at a loose end


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Related to at a loose end: at a loss, get the ball rolling, in terms of

at a loose end

Having nothing to do, often resulting in boredom. Primarily heard in Australia. Connie is at a loose end because she finished all of her chores early. My plans were canceled, so I'm at a loose end now.
See also: end, loose

at a loose end

BRITISH or

at loose ends

AMERICAN
If you are at a loose end, you have some spare time and you feel rather bored because you do not have anything particular to do. The school summer holidays had just started and I was already at a loose end. If you're ever at a loose end, I'm at Danilo's most lunchtimes, so drop by if you feel like it. Note: This expression may refer to the ropes on a sailing ship. The ends of the ropes had to be tightly bound to stop them fraying, and sailors were often given this job to do when there was nothing more urgent to be done. Alternatively, the expression may refer to a working horse being untied at the end of the day and released into a field. Compare with loose ends.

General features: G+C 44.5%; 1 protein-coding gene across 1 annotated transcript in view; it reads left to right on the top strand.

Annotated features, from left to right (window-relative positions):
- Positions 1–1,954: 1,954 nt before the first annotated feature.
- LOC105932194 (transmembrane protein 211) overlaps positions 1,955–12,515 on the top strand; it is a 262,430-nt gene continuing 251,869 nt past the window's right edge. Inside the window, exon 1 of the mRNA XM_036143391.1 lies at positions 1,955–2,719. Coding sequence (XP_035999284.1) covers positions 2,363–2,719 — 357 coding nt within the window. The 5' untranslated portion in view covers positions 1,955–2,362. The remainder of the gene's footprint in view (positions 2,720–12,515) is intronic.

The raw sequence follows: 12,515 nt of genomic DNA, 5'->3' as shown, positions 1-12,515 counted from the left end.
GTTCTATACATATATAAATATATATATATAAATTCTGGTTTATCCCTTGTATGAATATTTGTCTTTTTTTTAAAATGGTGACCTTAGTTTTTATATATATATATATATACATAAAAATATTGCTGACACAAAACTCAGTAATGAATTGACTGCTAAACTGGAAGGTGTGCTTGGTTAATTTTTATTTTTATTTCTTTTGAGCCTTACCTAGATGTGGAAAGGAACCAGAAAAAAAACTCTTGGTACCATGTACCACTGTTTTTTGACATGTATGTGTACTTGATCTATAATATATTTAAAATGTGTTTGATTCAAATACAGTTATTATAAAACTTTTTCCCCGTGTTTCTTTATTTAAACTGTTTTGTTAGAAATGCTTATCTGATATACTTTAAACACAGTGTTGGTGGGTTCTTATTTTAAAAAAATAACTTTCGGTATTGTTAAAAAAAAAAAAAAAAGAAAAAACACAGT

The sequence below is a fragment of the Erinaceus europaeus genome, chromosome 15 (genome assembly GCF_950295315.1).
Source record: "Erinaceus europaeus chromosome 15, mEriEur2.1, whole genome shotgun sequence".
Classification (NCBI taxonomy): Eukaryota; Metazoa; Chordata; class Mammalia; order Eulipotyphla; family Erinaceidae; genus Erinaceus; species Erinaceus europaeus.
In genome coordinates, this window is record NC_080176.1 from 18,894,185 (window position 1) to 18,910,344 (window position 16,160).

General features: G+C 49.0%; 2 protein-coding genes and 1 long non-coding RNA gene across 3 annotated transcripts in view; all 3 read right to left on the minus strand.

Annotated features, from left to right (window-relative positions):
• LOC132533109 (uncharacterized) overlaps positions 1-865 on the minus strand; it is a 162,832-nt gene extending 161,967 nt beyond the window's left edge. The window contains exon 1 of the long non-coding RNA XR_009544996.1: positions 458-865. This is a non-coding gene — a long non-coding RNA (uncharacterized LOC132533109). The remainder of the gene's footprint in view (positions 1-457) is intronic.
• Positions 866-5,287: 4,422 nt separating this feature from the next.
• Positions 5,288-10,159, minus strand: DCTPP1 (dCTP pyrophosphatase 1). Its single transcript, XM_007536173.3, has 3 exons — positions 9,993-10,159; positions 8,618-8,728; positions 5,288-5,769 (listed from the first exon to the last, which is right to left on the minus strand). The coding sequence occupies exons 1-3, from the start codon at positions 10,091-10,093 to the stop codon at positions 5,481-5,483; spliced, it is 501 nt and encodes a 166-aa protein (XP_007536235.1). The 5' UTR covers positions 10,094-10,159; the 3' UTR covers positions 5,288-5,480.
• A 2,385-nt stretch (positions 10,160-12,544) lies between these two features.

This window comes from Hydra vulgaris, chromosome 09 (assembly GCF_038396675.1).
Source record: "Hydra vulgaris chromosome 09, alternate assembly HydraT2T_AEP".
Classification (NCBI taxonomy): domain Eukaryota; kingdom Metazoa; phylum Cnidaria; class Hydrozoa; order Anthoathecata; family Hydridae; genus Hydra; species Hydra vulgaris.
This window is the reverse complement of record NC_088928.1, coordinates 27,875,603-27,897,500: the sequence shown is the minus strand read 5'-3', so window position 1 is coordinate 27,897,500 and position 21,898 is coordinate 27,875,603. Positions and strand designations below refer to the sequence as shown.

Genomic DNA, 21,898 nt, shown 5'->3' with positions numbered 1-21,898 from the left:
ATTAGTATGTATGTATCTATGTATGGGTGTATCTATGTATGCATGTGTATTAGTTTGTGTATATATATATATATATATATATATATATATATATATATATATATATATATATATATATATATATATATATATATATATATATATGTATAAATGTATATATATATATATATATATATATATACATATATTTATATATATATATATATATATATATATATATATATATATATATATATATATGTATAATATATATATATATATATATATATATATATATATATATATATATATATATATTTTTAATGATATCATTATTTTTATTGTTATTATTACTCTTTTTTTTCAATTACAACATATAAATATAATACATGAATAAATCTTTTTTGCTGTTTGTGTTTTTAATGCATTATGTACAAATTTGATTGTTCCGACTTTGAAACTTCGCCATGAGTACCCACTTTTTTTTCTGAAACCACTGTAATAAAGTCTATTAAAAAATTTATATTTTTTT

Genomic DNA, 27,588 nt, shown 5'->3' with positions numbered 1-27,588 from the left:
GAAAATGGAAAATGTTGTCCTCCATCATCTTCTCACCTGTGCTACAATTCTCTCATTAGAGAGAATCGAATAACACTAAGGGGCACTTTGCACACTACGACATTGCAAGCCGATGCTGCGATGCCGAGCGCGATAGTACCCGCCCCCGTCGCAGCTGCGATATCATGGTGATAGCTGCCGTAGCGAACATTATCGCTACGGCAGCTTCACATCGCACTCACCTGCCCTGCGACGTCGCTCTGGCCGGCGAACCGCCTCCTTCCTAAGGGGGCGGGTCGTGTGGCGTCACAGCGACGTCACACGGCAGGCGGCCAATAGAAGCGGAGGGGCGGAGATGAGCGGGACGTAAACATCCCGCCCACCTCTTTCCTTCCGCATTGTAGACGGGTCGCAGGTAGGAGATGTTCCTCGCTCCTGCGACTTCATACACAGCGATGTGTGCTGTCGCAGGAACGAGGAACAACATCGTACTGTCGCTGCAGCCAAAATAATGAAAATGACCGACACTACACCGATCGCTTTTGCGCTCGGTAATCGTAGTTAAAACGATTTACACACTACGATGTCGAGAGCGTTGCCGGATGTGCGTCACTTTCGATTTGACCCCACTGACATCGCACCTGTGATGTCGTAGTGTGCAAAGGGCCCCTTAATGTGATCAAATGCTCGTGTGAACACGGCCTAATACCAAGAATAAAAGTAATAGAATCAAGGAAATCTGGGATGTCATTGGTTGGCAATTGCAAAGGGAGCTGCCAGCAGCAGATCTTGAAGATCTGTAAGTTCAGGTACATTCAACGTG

See also: end, loose

at a loose end

having nothing to do; not knowing what to do.
A North American variant of this expression is at loose ends .
See also: end, loose

at a loose ˈend

(British English) (American English at loose ˈends) having nothing to do; not knowing what to do: I’m at a bit of a loose end this afternoon. Do you fancy a game of tennis?
See also: end, loose